Keep data and systems safe by following security best practices.
For time-strapped small business owners, minimizing computer viruses, data theft, and other technology threats often takes a back seat to day-to-day tasks. Yet guarding against these threats can ultimately save you money, time, and your reputation.
Help reduce your risk by making smart technology decisions and establishing ground rules for your employees. Areas to focus on include:
Data breaches. At a minimum, data breaches can tarnish your reputation; at worst, they can be so costly that a business—particularly a smaller firm—may not recover. Choose a Web hosting service from a reputable provider with security features, such as Secure Sockets Layer (SSL) encryption, for receiving visitor information. If you sell products on your site, look for an eCommerce hosting service with Payment Acceptance Best Practices (PABP) compliance, encryption of orders on the server, and other features to help secure customer information. Require employees who work from home to access the organization's network through a virtual private network (VPN).
Viruses and other malware. Keeping your antivirus software up to date can help lock out intruders. Train your employees to help maintain network security by never opening unsolicited attachments or clicking suspicious links in email messages. Warn them against downloading freeware, which may have malicious software called malware embedded into it, and consider developing a list of websites that they may visit. Many of these malware programs can damage the hardware or software to the point of rendering a computer useless.
Identity theft. Consumers are not the only targets of identity thieves; small businesses can be targeted if they lack the resources devoted to information security. Help reduce the threat of your business information being used for fraudulent purposes by password-protecting sensitive files, shredding physical records that are no longer needed, and monitoring your accounts on a regular basis. Check if your business information in public databases can be kept private; for example, some Web hosting providers allow you to add privacy to your domain name listing for a nominal fee.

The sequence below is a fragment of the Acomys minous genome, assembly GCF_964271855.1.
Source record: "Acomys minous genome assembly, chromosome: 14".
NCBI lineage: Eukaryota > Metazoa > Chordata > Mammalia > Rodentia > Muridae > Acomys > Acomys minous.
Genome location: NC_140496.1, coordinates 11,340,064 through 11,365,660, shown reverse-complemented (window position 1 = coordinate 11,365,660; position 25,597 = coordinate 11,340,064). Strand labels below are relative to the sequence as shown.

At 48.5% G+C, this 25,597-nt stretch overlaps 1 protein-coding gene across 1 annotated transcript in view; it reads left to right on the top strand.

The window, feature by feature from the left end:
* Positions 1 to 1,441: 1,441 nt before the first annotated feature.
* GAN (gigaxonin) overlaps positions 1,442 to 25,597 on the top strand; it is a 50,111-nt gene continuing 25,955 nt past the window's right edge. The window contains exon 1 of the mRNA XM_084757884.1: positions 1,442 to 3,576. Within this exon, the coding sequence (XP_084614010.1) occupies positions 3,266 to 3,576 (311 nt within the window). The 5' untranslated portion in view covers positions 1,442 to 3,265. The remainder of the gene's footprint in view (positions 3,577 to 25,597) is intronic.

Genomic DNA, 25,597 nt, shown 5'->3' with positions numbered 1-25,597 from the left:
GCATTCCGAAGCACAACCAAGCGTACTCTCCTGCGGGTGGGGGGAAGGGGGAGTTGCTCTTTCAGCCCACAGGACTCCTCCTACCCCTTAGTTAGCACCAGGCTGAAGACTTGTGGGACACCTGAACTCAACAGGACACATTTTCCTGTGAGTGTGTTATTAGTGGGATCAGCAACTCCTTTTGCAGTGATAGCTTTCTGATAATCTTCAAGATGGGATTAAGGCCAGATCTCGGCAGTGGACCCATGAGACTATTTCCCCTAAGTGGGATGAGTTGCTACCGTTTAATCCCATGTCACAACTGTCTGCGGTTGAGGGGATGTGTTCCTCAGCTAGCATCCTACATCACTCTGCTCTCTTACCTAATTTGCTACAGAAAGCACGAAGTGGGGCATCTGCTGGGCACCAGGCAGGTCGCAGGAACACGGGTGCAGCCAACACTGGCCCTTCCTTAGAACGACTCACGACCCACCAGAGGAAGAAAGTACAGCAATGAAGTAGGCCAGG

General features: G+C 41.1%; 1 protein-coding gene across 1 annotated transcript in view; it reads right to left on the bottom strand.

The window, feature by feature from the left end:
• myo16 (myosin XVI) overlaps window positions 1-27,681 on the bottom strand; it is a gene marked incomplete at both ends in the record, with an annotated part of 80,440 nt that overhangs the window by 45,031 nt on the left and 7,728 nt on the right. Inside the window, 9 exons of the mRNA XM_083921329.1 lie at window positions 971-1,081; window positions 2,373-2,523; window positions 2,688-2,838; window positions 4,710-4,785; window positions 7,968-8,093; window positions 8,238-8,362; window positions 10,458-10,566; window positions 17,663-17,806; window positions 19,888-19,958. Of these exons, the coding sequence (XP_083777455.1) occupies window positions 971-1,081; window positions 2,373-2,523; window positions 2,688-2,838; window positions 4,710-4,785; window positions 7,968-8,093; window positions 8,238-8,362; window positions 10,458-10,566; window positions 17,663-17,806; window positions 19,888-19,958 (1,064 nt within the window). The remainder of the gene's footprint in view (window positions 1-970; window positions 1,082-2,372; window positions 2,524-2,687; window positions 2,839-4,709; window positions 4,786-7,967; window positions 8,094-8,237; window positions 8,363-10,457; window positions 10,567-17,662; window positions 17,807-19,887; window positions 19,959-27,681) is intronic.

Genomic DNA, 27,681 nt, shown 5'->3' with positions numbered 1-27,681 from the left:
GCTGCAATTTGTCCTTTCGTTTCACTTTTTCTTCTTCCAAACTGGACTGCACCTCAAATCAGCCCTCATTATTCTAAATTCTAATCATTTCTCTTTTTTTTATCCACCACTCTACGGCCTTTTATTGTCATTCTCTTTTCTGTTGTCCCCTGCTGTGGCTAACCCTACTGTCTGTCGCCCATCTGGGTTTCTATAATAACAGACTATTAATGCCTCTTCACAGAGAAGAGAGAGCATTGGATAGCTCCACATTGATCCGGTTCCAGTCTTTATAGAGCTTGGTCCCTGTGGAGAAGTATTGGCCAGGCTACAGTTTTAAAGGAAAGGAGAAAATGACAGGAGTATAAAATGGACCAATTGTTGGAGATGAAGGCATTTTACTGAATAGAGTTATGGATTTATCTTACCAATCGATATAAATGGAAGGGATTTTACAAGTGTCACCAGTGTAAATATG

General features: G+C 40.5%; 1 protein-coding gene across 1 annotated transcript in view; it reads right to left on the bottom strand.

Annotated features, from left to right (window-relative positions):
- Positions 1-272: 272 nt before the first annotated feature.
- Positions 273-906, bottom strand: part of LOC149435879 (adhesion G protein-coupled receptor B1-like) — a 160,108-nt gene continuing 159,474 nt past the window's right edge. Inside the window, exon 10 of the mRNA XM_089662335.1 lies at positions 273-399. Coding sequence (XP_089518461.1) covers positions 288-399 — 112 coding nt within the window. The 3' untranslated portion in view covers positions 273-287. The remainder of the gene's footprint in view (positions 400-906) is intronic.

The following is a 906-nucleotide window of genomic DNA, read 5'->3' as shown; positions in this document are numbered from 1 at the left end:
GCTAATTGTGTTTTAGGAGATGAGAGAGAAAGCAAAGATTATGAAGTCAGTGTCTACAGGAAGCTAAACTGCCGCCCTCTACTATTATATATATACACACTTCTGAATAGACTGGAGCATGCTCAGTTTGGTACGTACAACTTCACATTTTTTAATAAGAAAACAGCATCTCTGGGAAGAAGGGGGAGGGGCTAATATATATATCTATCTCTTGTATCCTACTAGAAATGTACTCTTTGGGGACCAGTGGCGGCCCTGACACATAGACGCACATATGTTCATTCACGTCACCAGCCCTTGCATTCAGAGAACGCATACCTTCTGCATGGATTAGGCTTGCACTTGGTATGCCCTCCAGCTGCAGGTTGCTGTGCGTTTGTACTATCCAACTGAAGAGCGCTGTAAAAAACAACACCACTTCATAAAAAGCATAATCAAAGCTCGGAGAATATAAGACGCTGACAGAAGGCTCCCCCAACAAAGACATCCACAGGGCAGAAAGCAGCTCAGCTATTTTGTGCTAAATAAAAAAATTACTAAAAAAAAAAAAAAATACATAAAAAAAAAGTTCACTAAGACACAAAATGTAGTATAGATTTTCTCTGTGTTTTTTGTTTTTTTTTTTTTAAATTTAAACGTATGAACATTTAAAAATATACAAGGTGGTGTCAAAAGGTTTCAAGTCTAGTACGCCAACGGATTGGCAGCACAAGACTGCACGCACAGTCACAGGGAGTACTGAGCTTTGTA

Security awareness. Many security best practices may seem obvious, but it’s best to review them with your team. Emphasize the importance of changing passwords every few months and keeping them in a secure place—not jotting them down on sticky notes and leaving them under the keyboard. Advise employees against checking work email from public computers in hotel business centers, coffee shops or other places on the road, where prying eyes or keystroke logging tools can record user names, passwords and emails from unsuspecting users. If your employees must use a business laptop or other mobile device off-site, emphasize the importance of accessing the organization network through a VPN.
Consistency. Take the time to help secure each computer in your network and reduce headaches down the road. Be sure that antivirus and anti-spyware software is installed on new computers and that they scan the systems on a regular basis. Computers should be configured to receive automatic security updates to their operating systems since new viruses continue to target operating system vulnerabilities. To help guarantee strong security, consider storing your business data and software in the cloud. Good cloud service providers use highly advanced security software and have technical experts standing by to help fend off IT threats.